Wednesday, October 06, 2010
16, La Bandera
It's emotion on a stick, that's what the flag is.
Though I was born in Mexico the green, white and red holds no feeling for me, pro or con. With no disrespect meant, it amuses me to no end that the Mexican food vendor around the corner offers a choice of salsa roja, salsa verde, or "a la bandera" on his excellent handmade sopes, huaraches and gorditas: a ladle of red sauce, a swath of cream, a strip of green sauce, laid side by side.
What doesn't amuse me is the stars and stripes. I know it brings grown men to tears. I know that its broad stripes and bright stars are comforting to many, symbolizing some powerful vision of fury and righteousness. I understand that it is revered as a sacred pennant, dripped in the blood of the fallen. I know you're supposed to love it, to respect it, to salute it, to pledge to it, to keep it from touching the ground. To keep it safely away from flame.
But it doesn't work that way with me. Never has. Maybe it was growing up in the 1960s, but the pledge of allegiance always seemed wrong to me, under or above God. I won't say it. I can't say I never have said it, but I know it was in that long ago decade that I stopped mouthing those words in school. I won't rise for that awkward anthem. I won't hold my hand above my heart for it. I suppose I'm lucky I'm not a sports fan.
I quoted my grandmother here a couple days ago about the intense patriotism of her grandfather, a Union Army veteran, and God bless him; he was devoted to the better of two flags. But forgive me, I can't follow in that tradition.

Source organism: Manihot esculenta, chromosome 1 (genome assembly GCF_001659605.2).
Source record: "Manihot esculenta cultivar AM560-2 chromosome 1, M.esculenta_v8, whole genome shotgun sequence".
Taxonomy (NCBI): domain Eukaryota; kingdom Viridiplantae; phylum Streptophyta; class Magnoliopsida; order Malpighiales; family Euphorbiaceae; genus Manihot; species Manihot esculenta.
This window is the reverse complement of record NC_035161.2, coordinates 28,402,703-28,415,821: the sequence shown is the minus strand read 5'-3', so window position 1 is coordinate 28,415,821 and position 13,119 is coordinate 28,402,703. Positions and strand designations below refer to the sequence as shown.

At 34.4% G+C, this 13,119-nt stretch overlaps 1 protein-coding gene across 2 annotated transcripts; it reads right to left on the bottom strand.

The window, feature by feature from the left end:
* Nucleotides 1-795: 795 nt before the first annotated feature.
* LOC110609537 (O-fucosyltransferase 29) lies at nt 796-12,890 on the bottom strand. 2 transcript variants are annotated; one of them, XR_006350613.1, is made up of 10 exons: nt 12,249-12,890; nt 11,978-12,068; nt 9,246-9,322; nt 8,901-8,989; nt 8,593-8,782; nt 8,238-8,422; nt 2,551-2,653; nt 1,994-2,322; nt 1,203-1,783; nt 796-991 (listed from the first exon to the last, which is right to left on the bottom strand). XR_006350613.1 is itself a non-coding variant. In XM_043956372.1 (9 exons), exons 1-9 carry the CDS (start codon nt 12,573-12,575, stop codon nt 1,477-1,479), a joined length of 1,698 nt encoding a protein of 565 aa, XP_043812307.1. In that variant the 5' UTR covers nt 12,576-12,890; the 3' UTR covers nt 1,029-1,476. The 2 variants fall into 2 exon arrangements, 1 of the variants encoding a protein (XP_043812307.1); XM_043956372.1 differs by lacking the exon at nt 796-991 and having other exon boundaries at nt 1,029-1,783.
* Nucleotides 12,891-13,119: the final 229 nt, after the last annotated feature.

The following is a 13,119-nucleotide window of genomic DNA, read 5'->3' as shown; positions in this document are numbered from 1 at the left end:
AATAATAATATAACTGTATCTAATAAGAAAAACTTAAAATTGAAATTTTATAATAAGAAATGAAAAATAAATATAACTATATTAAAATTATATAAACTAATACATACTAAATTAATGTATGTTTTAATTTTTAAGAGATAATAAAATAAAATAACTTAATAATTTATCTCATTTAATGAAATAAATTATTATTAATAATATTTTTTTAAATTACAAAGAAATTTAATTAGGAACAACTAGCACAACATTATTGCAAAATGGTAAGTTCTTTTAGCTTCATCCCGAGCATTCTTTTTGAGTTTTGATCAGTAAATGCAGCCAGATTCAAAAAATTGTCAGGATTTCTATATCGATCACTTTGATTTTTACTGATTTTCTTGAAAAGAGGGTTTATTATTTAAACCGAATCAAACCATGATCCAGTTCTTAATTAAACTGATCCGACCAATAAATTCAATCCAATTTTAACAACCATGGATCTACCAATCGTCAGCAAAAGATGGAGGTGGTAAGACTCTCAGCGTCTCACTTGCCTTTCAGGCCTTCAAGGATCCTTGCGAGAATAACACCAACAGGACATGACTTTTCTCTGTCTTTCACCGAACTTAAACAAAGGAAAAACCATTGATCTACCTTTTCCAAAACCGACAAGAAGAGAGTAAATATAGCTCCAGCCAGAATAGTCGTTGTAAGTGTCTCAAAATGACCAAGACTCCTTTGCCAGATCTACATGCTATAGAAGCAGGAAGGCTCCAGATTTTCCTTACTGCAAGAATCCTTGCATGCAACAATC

I don't take comfort in seeing it on every truck and bus and subway train. I don't feel kinship with someone wearing it on their lapel or their hat or their jacket. I don't feel my testicles expanding and my cock hardening when I see it paired with a white-headed bird and some defiant slogan like "these colors don't run" or "never forgive or forget." Speaking of never forgetting, do you know what's been done in the name of that flag?
The red-white-and-blue represents to me the absolute worst of America: its entitled arrogance, its narcissistic cluelessness, its bull-in-a-china-shop way of stomping about the world. It's a substitute for substance, an end to the conversation. I remember that horrible amazing picture from the 1970s of a white racist in Boston wielding a flag like a weapon as he attacks a black-skinned Haitian immigrant. Go ahead, Google "American flag as a weapon" and it comes right up. 5 seconds of typing and an icon appears.
See? Emotion on a stick. I guess it brings up rage in me. Where others see promise and hope in it, I see despair and deception. With liberty and justice for all, really? Is that what it has fluttered over all these years?
Oh I know America can be better than that. I'm grateful for my constitutional rights. I'm grateful for a march of progress. And I'm grateful it's not the stars-and-bars floating overhead: now there is a repulsive flag that should be condemned to fire.
In truth some flags don't bring out this reaction in me. Like red ones. I would stand and sing for James O'Connell's "The Red Flag": The workers flag is deepest red/It shrouded oft our martyred dead." Even with the mockery that Russia and China made of the crimson banner, it still has the power to make my own spirit rise. Against the odds the red flag does mean promise and hope to me. Go figure.
But The Flag? The stars and stripes? As Grace Slick of the Jefferson Airplane said long ago, "Point that thing somewhere else."